Thursday, April 05, 2012

Can Burger King Be Saved?

Business Week reports that we will have yet another change in ownership structure for Burger King.   According to the magazine, "Now, merely 18 months after the venerable Home of the Whopper was sold to buyout shop 3G Capital, it is again returning to a stock market listing by taking over the ticker of Justice Holdings, a special purpose acquisition company owned by famed activist investor William Ackman."  Meanwhile, the chain continues to struggle.  McDonald's has done a tremendous job of remaking itself over the decade and driving comparable store sales growth as a result. Wendy's has become the #2 burger chain in North America.  New players such as Chipotle and Panera have taken share, while regional burger chains such as Five Guys and In-and-Out Burger have thrived.  Internationally, McDonald's and Yum Brands have done very well, particularly in places such as China.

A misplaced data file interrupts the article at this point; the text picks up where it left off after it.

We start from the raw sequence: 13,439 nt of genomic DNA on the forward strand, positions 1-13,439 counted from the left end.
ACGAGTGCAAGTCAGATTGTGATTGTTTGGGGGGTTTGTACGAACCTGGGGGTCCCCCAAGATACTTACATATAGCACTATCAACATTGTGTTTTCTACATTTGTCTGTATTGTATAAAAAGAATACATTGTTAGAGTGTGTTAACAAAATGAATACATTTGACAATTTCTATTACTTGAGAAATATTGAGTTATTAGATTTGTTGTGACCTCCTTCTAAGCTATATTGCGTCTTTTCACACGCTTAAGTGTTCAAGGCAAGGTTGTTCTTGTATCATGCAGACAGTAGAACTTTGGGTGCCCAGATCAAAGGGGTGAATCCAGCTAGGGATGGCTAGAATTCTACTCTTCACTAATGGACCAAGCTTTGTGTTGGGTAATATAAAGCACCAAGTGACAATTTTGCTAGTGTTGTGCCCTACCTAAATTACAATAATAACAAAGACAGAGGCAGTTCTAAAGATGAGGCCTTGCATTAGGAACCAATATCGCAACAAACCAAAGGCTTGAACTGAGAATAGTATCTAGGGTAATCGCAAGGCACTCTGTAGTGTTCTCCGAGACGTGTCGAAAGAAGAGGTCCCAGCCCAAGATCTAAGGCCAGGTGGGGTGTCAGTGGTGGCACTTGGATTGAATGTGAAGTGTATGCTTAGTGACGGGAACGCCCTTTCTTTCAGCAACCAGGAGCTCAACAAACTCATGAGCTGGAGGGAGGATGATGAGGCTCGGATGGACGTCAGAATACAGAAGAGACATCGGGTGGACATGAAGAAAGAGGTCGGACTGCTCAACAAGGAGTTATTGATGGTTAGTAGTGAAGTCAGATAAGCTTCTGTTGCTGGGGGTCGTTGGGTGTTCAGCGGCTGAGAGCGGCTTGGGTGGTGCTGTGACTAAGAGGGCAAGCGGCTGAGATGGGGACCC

What happened to Burger King?   First and foremost, I think the chain suffered from the fact that it was owned by corporate parents pursuing unrelated diversification strategies for several decades.  Pillsbury owned Burger King for many years.  Then, Diageo - the alcoholic beverage company - owned Burger King during the 1990s.  Diageo essentially treated Burger King as a cash cow to finance growth in its alcoholic beverage businesses (much like rival Allied Domecq did with its ownership of Dunkin' Donuts).   Since Burger King was not the focus of either Pillsbury or Diageo, it has not received the type of strategic focus and investment required to succeed in an increasingly competitive marketplace.    Over the past decade, it has been owned by several private equity firms, but instability in ownership has been an additional challenge - two private equity firms have owned it over the past ten years, and now we are seeing yet another ownership change.  Dunkin' Donuts, of course, also was acquired by a private equity firm when Allied Domecq finally stopped pursuing its unrelated diversification strategy.   However, in Dunkin's case, the firm thrived under private equity ownership.   A renewed focus on the business led to growth and high profits, leading to an IPO. 

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